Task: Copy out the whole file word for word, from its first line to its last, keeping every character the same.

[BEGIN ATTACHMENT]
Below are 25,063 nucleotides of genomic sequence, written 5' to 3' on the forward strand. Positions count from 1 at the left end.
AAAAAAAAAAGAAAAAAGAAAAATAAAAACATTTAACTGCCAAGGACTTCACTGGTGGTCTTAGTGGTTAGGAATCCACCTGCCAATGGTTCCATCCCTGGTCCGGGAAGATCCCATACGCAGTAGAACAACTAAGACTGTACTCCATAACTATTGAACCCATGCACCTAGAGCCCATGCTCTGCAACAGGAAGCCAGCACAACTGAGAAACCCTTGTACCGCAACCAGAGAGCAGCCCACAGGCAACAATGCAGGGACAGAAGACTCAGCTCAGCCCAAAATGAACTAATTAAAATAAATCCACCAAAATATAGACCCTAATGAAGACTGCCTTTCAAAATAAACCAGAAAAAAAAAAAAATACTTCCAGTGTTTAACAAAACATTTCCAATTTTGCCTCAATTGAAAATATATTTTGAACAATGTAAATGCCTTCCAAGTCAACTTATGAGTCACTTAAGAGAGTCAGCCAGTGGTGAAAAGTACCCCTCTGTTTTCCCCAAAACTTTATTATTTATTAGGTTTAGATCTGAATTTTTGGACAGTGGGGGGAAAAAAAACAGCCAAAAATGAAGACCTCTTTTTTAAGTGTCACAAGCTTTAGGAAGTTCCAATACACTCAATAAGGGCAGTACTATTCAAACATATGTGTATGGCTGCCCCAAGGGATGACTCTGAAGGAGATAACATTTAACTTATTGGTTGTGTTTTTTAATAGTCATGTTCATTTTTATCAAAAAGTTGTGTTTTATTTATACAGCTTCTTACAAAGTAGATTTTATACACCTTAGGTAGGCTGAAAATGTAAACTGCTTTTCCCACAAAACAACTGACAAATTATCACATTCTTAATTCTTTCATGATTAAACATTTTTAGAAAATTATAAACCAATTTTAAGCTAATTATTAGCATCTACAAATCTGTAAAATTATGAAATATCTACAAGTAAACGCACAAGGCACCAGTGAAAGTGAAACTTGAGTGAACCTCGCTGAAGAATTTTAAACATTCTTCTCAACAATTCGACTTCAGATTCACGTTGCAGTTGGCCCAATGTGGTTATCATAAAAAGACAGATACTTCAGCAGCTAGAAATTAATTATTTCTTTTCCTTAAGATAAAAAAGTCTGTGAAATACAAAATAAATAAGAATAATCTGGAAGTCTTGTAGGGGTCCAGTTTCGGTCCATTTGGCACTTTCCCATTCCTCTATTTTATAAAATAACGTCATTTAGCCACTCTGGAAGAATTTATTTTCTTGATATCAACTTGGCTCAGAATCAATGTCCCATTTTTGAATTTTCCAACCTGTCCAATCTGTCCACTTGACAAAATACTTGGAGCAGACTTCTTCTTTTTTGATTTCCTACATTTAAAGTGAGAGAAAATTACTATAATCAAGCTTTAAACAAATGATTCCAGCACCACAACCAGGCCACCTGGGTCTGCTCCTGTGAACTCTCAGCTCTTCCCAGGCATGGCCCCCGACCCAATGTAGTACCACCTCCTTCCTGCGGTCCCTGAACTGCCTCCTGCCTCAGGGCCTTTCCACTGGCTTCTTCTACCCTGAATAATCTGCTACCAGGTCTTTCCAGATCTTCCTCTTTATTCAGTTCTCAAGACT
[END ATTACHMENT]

Below are 25,063 nucleotides of genomic sequence, written 5' to 3' on the forward strand. Positions count from 1 at the left end.
AAAAAAAAAAGAAAAAAGAAAAATAAAAACATTTAACTGCCAAGGACTTCACTGGTGGTCTTAGTGGTTAGGAATCCACCTGCCAATGGTTCCATCCCTGGTCCGGGAAGATCCCATACGCAGTAGAACAACTAAGACTGTACTCCATAACTATTGAACCCATGCACCTAGAGCCCATGCTCTGCAACAGGAAGCCAGCACAACTGAGAAACCCTTGTACCGCAACCAGAGAGCAGCCCACAGGCAACAATGCAGGGACAGAAGACTCAGCTCAGCCCAAAATGAACTAATTAAAATAAATCCACCAAAATATAGACCCTAATGAAGACTGCCTTTCAAAATAAACCAGAAAAAAAAAAAAATACTTCCAGTGTTTAACAAAACATTTCCAATTTTGCCTCAATTGAAAATATATTTTGAACAATGTAAATGCCTTCCAAGTCAACTTATGAGTCACTTAAGAGAGTCAGCCAGTGGTGAAAAGTACCCCTCTGTTTTCCCCAAAACTTTATTATTTATTAGGTTTAGATCTGAATTTTTGGACAGTGGGGGGAAAAAAAACAGCCAAAAATGAAGACCTCTTTTTTAAGTGTCACAAGCTTTAGGAAGTTCCAATACACTCAATAAGGGCAGTACTATTCAAACATATGTGTATGGCTGCCCCAAGGGATGACTCTGAAGGAGATAACATTTAACTTATTGGTTGTGTTTTTTAATAGTCATGTTCATTTTTATCAAAAAGTTGTGTTTTATTTATACAGCTTCTTACAAAGTAGATTTTATACACCTTAGGTAGGCTGAAAATGTAAACTGCTTTTCCCACAAAACAACTGACAAATTATCACATTCTTAATTCTTTCATGATTAAACATTTTTAGAAAATTATAAACCAATTTTAAGCTAATTATTAGCATCTACAAATCTGTAAAATTATGAAATATCTACAAGTAAACGCACAAGGCACCAGTGAAAGTGAAACTTGAGTGAACCTCGCTGAAGAATTTTAAACATTCTTCTCAACAATTCGACTTCAGATTCACGTTGCAGTTGGCCCAATGTGGTTATCATAAAAAGACAGATACTTCAGCAGCTAGAAATTAATTATTTCTTTTCCTTAAGATAAAAAAGTCTGTGAAATACAAAATAAATAAGAATAATCTGGAAGTCTTGTAGGGGTCCAGTTTCGGTCCATTTGGCACTTTCCCATTCCTCTATTTTATAAAATAACGTCATTTAGCCACTCTGGAAGAATTTATTTTCTTGATATCAACTTGGCTCAGAATCAATGTCCCATTTTTGAATTTTCCAACCTGTCCAATCTGTCCACTTGACAAAATACTTGGAGCAGACTTCTTCTTTTTTGATTTCCTACATTTAAAGTGAGAGAAAATTACTATAATCAAGCTTTAAACAAATGATTCCAGCACCACAACCAGGCCACCTGGGTCTGCTCCTGTGAACTCTCAGCTCTTCCCAGGCATGGCCCCCGACCCAATGTAGTACCACCTCCTTCCTGCGGTCCCTGAACTGCCTCCTGCCTCAGGGCCTTTCCACTGGCTTCTTCTACCCTGAATAATCTGCTACCAGGTCTTTCCAGATCTTCCTCTTTATTCAGTTCTCAAGACT